?. Indecision

    It is interesting that Hamlet is a revenge tragedy driven by a protagonist unable to commit to the act of revenge. It is Hamlet’s inability to avenge the murder of his

    father that drives the plot forwards and the deaths of Polonius, Laertes, Ophelia, Gertrude, Rosencrantz and Guildenstern all result from Hamlet’s delay.

    To highlight Hamlet’s inability to take action, Shakespeare includes a number of

    other characters capable of taking resolute and headstrong revenge as required. Fortinbras travels many miles to take his revenge and ultimately succeeds in conquering Denmark; Laertes plots to kill Hamlet to revenge the death of his father, Polonius.

    Compared to these characters, Hamlet’s revenge is ineffectual. Once he decides to take action, he delays any action until the end of the play. It should be noted that this is not uncommon in Elizabethan revenge tragedies. What makes Hamlet a unique piece of writing is the remarkable way in which Shakespeare uses the delay to build Hamlet’s emotional and psychological complexity.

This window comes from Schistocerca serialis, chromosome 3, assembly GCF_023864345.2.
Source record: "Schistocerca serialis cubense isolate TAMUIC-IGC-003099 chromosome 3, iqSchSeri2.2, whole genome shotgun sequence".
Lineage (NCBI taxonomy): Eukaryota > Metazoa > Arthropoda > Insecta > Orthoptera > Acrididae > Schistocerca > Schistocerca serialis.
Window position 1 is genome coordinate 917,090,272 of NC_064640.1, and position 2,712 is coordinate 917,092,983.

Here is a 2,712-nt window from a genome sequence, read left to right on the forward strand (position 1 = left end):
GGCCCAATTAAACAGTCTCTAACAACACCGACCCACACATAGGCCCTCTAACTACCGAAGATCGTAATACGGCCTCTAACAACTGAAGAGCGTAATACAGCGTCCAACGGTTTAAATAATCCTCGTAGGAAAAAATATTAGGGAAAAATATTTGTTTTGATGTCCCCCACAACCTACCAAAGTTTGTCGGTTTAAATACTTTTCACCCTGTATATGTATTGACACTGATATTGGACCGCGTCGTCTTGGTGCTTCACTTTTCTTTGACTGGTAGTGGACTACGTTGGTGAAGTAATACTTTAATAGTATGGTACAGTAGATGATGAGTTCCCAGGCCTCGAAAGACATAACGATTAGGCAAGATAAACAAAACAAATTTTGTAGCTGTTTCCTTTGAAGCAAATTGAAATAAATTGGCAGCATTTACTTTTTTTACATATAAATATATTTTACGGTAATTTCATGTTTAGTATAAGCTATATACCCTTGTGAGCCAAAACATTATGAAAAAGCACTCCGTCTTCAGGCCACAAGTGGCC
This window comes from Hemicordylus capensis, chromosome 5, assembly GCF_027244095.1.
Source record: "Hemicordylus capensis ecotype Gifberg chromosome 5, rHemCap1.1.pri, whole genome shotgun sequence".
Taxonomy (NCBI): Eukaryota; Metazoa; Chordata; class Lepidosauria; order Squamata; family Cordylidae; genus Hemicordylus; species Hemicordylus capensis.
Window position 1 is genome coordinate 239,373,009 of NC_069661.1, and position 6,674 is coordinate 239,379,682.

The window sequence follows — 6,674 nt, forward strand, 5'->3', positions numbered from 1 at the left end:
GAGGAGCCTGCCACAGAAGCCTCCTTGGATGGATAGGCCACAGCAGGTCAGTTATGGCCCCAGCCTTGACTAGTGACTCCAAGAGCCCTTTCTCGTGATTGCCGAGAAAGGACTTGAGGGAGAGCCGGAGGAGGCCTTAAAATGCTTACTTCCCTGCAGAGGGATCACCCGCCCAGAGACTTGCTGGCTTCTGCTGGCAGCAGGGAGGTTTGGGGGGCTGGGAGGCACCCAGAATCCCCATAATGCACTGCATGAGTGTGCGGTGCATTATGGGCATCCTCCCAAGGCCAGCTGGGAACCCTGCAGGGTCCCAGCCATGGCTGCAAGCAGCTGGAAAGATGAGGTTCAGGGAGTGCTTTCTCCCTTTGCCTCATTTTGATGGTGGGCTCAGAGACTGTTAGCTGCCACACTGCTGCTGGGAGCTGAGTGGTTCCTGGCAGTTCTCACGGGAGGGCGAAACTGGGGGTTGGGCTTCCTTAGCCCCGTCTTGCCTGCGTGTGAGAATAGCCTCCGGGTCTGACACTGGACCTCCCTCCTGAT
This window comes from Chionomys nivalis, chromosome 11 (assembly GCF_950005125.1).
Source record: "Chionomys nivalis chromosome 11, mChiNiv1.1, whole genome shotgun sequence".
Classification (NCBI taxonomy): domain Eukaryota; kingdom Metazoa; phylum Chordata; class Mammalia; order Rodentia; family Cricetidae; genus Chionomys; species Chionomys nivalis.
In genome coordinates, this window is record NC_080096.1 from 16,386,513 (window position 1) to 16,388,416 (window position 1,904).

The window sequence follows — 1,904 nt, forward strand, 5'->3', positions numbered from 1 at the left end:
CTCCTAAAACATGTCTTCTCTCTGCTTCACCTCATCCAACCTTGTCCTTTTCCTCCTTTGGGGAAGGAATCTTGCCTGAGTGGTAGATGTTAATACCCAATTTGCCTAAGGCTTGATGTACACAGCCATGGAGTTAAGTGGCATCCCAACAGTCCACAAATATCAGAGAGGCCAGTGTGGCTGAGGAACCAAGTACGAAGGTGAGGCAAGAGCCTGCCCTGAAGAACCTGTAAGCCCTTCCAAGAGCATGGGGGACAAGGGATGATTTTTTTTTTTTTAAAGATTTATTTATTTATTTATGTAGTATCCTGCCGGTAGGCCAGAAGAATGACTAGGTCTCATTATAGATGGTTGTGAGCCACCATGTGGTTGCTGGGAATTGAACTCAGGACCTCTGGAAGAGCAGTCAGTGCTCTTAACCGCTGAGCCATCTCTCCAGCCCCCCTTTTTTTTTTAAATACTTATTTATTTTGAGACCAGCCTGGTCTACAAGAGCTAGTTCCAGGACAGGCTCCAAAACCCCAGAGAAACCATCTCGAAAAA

Hamlet’s revenge is delayed in three significant ways:

    1Hamlet must first establish Claudius’ guilt, which he does in Act 3, Scene 2 by

    presenting the murder of his father in a play. When Claudius storms out during the performance, Hamlet becomes convinced of his guilt.

    The following quotation shows the hesitancy inner Hamlet:

    Now I am alone.

    O, what a rogue and peasant slave am I!

    Is it not monstrous that this player here,

    But in a fiction, in a dream of passion,

    Could force his soul so to his own conceit

    That from her working all his visage wann'd,

    Tears in his eyes, distraction in's aspect,

    A broken voice, and his whole function suiting

    With forms to his conceit? and all for nothing!

    For Hecuba!

    What's Hecuba to him, or he to Hecuba,

    That he should weep for her? What would he do,